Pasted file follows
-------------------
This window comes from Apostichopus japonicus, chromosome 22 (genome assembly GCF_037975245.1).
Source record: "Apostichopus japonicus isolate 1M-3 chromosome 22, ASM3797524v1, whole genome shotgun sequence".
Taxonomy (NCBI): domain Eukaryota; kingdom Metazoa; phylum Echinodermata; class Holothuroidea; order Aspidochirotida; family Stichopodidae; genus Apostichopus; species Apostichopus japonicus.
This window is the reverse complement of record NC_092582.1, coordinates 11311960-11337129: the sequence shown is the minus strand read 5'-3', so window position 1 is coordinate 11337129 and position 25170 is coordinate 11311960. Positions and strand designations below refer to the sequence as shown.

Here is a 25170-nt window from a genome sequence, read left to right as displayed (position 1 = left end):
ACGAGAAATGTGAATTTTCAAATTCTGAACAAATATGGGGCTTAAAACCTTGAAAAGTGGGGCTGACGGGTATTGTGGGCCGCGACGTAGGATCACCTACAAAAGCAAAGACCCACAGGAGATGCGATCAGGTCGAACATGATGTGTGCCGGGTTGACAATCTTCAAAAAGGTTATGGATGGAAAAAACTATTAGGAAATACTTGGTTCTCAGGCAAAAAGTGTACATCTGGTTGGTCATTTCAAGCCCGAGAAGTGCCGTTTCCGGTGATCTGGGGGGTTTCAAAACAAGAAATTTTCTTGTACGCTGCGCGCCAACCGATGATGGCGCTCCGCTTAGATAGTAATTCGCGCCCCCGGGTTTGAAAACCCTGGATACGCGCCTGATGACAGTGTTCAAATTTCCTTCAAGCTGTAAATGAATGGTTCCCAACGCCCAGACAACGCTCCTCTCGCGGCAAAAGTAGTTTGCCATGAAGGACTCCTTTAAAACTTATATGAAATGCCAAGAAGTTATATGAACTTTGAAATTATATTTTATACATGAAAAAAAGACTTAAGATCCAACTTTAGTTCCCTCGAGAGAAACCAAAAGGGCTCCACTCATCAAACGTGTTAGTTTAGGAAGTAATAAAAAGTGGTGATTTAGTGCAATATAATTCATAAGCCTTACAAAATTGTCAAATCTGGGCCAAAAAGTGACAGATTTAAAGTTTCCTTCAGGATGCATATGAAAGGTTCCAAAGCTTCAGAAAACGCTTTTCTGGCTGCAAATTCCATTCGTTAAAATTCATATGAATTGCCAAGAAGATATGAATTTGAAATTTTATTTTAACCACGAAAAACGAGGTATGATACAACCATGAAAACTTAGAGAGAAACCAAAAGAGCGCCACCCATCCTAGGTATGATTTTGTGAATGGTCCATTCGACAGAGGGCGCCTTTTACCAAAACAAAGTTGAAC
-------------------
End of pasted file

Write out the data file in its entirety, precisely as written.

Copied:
This window comes from Apostichopus japonicus, chromosome 22 (genome assembly GCF_037975245.1).
Source record: "Apostichopus japonicus isolate 1M-3 chromosome 22, ASM3797524v1, whole genome shotgun sequence".
Taxonomy (NCBI): domain Eukaryota; kingdom Metazoa; phylum Echinodermata; class Holothuroidea; order Aspidochirotida; family Stichopodidae; genus Apostichopus; species Apostichopus japonicus.
This window is the reverse complement of record NC_092582.1, coordinates 11311960-11337129: the sequence shown is the minus strand read 5'-3', so window position 1 is coordinate 11337129 and position 25170 is coordinate 11311960. Positions and strand designations below refer to the sequence as shown.

Here is a 25170-nt window from a genome sequence, read left to right as displayed (position 1 = left end):
ACGAGAAATGTGAATTTTCAAATTCTGAACAAATATGGGGCTTAAAACCTTGAAAAGTGGGGCTGACGGGTATTGTGGGCCGCGACGTAGGATCACCTACAAAAGCAAAGACCCACAGGAGATGCGATCAGGTCGAACATGATGTGTGCCGGGTTGACAATCTTCAAAAAGGTTATGGATGGAAAAAACTATTAGGAAATACTTGGTTCTCAGGCAAAAAGTGTACATCTGGTTGGTCATTTCAAGCCCGAGAAGTGCCGTTTCCGGTGATCTGGGGGGTTTCAAAACAAGAAATTTTCTTGTACGCTGCGCGCCAACCGATGATGGCGCTCCGCTTAGATAGTAATTCGCGCCCCCGGGTTTGAAAACCCTGGATACGCGCCTGATGACAGTGTTCAAATTTCCTTCAAGCTGTAAATGAATGGTTCCCAACGCCCAGACAACGCTCCTCTCGCGGCAAAAGTAGTTTGCCATGAAGGACTCCTTTAAAACTTATATGAAATGCCAAGAAGTTATATGAACTTTGAAATTATATTTTATACATGAAAAAAAGACTTAAGATCCAACTTTAGTTCCCTCGAGAGAAACCAAAAGGGCTCCACTCATCAAACGTGTTAGTTTAGGAAGTAATAAAAAGTGGTGATTTAGTGCAATATAATTCATAAGCCTTACAAAATTGTCAAATCTGGGCCAAAAAGTGACAGATTTAAAGTTTCCTTCAGGATGCATATGAAAGGTTCCAAAGCTTCAGAAAACGCTTTTCTGGCTGCAAATTCCATTCGTTAAAATTCATATGAATTGCCAAGAAGATATGAATTTGAAATTTTATTTTAACCACGAAAAACGAGGTATGATACAACCATGAAAACTTAGAGAGAAACCAAAAGAGCGCCACCCATCCTAGGTATGATTTTGTGAATGGTCCATTCGACAGAGGGCGCCTTTTACCAAAACAAAGTTGAAC